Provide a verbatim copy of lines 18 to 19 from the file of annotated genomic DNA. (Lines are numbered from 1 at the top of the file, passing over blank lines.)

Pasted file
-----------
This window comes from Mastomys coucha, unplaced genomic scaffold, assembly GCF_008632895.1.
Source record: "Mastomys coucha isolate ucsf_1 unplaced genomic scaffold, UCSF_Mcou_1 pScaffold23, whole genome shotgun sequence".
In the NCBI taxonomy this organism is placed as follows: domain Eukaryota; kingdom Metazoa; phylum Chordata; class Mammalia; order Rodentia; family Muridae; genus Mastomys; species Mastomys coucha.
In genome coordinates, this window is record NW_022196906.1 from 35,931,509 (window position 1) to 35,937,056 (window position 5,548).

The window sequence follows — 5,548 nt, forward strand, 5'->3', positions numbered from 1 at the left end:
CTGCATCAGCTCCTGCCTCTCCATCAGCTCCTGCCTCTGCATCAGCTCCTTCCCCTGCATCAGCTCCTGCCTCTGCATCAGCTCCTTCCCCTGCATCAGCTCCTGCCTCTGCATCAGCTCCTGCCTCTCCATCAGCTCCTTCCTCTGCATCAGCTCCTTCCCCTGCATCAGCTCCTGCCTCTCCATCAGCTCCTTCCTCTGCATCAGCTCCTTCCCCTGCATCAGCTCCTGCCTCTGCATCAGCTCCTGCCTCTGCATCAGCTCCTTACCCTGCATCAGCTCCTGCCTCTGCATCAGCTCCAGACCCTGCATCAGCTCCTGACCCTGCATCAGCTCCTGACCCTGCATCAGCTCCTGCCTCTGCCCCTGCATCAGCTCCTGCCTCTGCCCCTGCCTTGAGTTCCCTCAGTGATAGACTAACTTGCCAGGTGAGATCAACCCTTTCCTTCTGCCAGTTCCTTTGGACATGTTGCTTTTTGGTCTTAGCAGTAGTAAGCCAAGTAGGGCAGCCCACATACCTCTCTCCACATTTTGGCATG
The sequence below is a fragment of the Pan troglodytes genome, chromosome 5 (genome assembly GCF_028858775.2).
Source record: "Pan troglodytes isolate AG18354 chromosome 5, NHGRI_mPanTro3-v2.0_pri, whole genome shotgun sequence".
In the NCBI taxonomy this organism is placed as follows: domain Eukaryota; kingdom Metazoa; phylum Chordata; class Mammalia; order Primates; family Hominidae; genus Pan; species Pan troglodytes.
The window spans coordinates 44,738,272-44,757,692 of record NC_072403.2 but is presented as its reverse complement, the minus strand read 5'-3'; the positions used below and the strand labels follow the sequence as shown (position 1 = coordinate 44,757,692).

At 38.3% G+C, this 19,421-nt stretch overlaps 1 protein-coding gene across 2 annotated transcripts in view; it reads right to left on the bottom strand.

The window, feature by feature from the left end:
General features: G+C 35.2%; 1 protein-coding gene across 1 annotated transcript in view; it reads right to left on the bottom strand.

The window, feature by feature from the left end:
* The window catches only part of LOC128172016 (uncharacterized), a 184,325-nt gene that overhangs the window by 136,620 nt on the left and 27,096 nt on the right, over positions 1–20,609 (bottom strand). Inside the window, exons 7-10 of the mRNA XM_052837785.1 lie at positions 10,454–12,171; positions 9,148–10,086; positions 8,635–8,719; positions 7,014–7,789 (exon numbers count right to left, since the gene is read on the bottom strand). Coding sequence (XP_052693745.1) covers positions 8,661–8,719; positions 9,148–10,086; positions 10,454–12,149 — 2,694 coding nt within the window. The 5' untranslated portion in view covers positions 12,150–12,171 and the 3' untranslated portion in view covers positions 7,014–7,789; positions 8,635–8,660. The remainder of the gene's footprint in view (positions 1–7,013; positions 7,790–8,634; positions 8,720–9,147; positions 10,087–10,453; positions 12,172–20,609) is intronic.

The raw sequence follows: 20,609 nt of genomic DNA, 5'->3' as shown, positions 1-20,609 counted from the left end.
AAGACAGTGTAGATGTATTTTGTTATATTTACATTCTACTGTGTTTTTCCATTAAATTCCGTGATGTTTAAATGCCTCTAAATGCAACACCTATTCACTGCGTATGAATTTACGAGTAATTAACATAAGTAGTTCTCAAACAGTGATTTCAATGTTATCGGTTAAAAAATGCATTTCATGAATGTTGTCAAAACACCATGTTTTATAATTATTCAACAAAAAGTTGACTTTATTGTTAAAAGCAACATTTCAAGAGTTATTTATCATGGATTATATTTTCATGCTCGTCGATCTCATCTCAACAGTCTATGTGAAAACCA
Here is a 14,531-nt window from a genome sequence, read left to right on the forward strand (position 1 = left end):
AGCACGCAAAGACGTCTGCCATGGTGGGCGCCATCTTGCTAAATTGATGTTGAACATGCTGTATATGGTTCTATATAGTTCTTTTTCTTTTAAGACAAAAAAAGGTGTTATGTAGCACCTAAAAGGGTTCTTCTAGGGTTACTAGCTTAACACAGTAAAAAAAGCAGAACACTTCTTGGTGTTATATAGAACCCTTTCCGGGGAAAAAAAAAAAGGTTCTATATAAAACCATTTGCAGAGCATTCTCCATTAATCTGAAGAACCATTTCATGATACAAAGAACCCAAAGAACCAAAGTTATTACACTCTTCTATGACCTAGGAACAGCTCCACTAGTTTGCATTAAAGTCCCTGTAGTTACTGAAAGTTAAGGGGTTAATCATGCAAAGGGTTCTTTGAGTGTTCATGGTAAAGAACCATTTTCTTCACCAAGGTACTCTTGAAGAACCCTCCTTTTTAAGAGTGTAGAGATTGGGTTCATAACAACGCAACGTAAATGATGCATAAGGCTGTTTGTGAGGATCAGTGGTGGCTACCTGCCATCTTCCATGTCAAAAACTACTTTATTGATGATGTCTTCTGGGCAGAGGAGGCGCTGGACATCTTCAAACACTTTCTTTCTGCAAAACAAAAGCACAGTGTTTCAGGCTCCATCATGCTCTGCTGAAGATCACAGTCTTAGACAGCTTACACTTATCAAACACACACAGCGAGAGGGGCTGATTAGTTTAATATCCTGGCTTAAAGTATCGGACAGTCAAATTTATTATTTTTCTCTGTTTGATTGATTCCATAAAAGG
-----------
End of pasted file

Here is a 14,531-nt window from a genome sequence, read left to right on the forward strand (position 1 = left end):
AGCACGCAAAGACGTCTGCCATGGTGGGCGCCATCTTGCTAAATTGATGTTGAACATGCTGTATATGGTTCTATATAGTTCTTTTTCTTTTAAGACAAAAAAAGGTGTTATGTAGCACCTAAAAGGGTTCTTCTAGGGTTACTAGCTTAACACAGTAAAAAAAGCAGAACACTTCTTGGTGTTATATAGAACCCTTTCCGGGGAAAAAAAAAAAGGTTCTATATAAAACCATTTGCAGAGCATTCTCCATTAATCTGAAGAACCATTTCATGATACAAAGAACCCAAAGAACCAAAGTTATTACACTCTTCTATGACCTAGGAACAGCTCCACTAGTTTGCATTAAAGTCCCTGTAGTTACTGAAAGTTAAGGGGTTAATCATGCAAAGGGTTCTTTGAGTGTTCATGGTAAAGAACCATTTTCTTCACCAAGGTACTCTTGAAGAACCCTCCTTTTTAAGAGTGTAGAGATTGGGTTCATAACAACGCAACGTAAATGATGCATAAGGCTGTTTGTGAGGATCAGTGGTGGCTACCTGCCATCTTCCATGTCAAAAACTACTTTATTGATGATGTCTTCTGGGCAGAGGAGGCGCTGGACATCTTCAAACACTTTCTTTCTGCAAAACAAAAGCACAGTGTTTCAGGCTCCATCATGCTCTGCTGAAGATCACAGTCTTAGACAGCTTACACTTATCAAACACACACAGCGAGAGGGGCTGATTAGTTTAATATCCTGGCTTAAAGTATCGGACAGTCAAATTTATTATTTTTCTCTGTTTGATTGATTCCATAAAAGG